Tom Morello, Crosby, Stills and Nash Fired Up for California
Prop. 32 would strip workers of their political power, they
By Steve Appleford
October 4, 2012
"What's past is past, but the future is unwritten," Tom
Morello declared last night at the Nokia Theater in Los
Angeles, opening a benefit concert to help defeat Proposition
32, a California ballot measure that opponents say will strip
the ability of unions to support candidates and influence
elections across the state.
As a presidential debate unfolded a thousand miles away in
Denver, Morello and headliners Crosby, Stills and Nash
performed for a largely union audience to battle another local
issue with national implications, not unlike last year's
Wisconsin law that curtailed collective bargaining for public
employees. Morello appeared at protests there as well, as he
did at various Occupy protests across the country.
During Morello's half-hour set Wednesday as the Nightwatchman,
CS&N joined him for a spirited reading of the uncensored
version of Woody Guthrie's "This Land Is Your Land," which
includes the questioning, rarely sung line, "As they stood
there hungry, I stood there asking/ Is this land made for you
and me?" Morello's 89-year-old mother, led by the hand to the
stage by Graham Nash, sung along with them by the microphone.
Backstage earlier, Morello told Rolling Stone that the
California ballot measure "is another of the brushfire wars in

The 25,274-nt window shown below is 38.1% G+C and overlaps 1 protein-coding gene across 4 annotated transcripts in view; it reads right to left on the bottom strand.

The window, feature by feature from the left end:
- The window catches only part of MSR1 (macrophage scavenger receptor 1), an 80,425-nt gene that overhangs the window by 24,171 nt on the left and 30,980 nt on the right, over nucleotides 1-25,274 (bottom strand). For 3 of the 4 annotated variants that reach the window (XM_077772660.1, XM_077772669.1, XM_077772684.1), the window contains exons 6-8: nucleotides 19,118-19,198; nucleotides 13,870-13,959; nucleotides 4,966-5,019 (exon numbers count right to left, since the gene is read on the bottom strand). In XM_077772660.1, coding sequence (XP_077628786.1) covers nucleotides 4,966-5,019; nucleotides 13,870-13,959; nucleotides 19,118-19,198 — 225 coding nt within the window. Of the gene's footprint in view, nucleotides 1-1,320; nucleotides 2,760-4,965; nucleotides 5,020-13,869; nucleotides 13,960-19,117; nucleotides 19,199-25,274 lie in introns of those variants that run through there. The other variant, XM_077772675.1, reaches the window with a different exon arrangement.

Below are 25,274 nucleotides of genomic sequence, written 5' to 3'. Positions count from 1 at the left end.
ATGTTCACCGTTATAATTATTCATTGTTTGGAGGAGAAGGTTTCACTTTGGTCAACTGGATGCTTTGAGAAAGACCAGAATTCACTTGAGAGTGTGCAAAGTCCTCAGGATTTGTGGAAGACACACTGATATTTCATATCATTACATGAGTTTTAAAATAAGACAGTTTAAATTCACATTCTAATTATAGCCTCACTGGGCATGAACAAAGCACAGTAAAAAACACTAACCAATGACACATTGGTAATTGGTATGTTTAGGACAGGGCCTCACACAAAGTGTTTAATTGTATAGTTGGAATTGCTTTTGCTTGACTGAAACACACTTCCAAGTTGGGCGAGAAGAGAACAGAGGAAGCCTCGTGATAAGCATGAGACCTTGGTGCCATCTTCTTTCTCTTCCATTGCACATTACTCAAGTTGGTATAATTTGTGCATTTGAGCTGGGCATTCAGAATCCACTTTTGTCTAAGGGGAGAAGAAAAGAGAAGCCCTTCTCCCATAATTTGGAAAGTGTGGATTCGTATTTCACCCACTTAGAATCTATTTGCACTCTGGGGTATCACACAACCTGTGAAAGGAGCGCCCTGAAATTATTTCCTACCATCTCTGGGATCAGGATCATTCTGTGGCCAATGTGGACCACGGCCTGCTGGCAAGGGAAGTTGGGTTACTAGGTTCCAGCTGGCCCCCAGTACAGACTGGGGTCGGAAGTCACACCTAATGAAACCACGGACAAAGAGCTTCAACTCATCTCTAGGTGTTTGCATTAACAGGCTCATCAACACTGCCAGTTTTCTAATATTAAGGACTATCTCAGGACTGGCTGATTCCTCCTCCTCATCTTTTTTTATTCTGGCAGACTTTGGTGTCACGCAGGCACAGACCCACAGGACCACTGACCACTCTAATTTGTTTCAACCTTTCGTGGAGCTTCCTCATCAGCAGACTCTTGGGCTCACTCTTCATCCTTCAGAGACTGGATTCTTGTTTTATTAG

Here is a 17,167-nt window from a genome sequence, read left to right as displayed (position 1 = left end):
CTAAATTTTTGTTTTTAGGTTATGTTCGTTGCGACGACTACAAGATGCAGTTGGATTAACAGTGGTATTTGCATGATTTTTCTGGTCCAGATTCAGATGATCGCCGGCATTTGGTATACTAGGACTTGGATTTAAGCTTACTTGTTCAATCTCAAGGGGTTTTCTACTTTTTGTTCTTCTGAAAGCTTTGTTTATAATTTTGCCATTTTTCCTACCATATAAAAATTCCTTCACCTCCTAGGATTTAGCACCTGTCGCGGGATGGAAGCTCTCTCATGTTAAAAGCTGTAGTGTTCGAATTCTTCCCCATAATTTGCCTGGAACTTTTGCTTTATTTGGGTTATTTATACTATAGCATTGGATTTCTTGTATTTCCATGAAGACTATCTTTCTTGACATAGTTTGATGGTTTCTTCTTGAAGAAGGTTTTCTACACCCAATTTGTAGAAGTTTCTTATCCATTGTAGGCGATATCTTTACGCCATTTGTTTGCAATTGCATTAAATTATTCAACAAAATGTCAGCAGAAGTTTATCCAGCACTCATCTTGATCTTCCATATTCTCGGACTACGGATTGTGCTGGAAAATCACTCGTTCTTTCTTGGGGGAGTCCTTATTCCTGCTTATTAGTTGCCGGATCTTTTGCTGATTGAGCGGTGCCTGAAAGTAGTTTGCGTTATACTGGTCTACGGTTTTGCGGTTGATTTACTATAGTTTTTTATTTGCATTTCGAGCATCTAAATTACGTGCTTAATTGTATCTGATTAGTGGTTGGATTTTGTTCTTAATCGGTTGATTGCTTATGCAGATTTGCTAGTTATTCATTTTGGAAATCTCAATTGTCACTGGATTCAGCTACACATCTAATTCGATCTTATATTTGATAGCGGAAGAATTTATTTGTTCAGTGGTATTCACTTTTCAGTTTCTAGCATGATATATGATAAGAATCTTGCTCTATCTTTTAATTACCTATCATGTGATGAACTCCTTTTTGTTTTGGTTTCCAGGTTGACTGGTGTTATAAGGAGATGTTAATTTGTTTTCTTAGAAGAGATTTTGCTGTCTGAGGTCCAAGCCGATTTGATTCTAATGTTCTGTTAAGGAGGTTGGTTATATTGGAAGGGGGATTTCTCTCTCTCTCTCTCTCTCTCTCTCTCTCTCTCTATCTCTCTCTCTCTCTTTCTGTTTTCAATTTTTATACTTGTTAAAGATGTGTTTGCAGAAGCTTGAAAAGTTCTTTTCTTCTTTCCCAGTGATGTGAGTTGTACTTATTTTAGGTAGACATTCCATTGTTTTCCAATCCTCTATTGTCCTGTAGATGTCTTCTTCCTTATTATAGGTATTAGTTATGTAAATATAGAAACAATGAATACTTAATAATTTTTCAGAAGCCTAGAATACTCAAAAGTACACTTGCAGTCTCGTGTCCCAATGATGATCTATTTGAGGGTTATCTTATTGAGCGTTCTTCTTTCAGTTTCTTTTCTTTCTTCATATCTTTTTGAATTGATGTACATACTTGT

this ongoing class warfare assault of the ruling class on
working families. Stopping Prop. 32 is a crucial fight to keep
dignity and justice in the workplace."
Morello, a member of Musicians Local 47 for more than two
decades, said he was invited to open the show by CS&N, and
hoped to help counteract "the subterfuge and the dust thrown
in the eyes through television commercials [that] is
He added, "My twin responsibilities these days are raising
babies and raising hell."
At the opening of his set, Morello stood alone onstage and
strummed through his "Union Song" with locomotive force,
stomping a defiant beat. On his guitar was scrawled, "Whatever
It Takes." Soon after came a troubled "Save the Hammer for the
Man," his collaboration with Ben Harper, with guitarist Carl
Restivo taking Harper's vocal parts, as Morello took a speedy,
Spanish guitar solo.
The set then shifted into a harder-rocking "The Road I Must
Travel" and Bruce Springsteen's "The Ghost of Tom Joad,"
introduced by Morello as "a song written by the only Boss
worth listening to." He picked up an electric guitar and
unfurled the spasms of melody and noise that have made the
song his own in recent years, colliding bits of Jimi Hendrix
and Public Enemy's Bomb Squad. The standing ovation that
followed was the least surprising part.
Closing the night, Crosby, Stills and Nash launched into
"Carry On," Stephen Stills stepping away from the band's
three-part harmonies to rip open the first of several searing
guitar windouts. Crosby stood alone in the spotlight to pluck
a cascading acoustic melody on "Déjà Vu," followed by a
harmonica solo from Nash and others from each member of the
five- piece backing band.
Stills led a stripped-down cover of "The Girl from the North
Country" by "old weird Bob" Dylan, and Crosby and Nash sang
the spectral love ballad "Guinnevere," with Crosby's son James
Raymond on keyboards.
The veteran folk-rock trio closed the night with a series of
songs tied to another era of protest, from a jazzy "Wooden
Ships" to Crosby's wailing freak anthem "Almost Cut My Hair."
The band's encore had Stills leading the band through his
Buffalo Springfield classic "For What It's Worth," as fans
rose to shout back the lyrics, before closing with a hopeful
"Teach Your Children," sending the union members home and
ready to fight another day.
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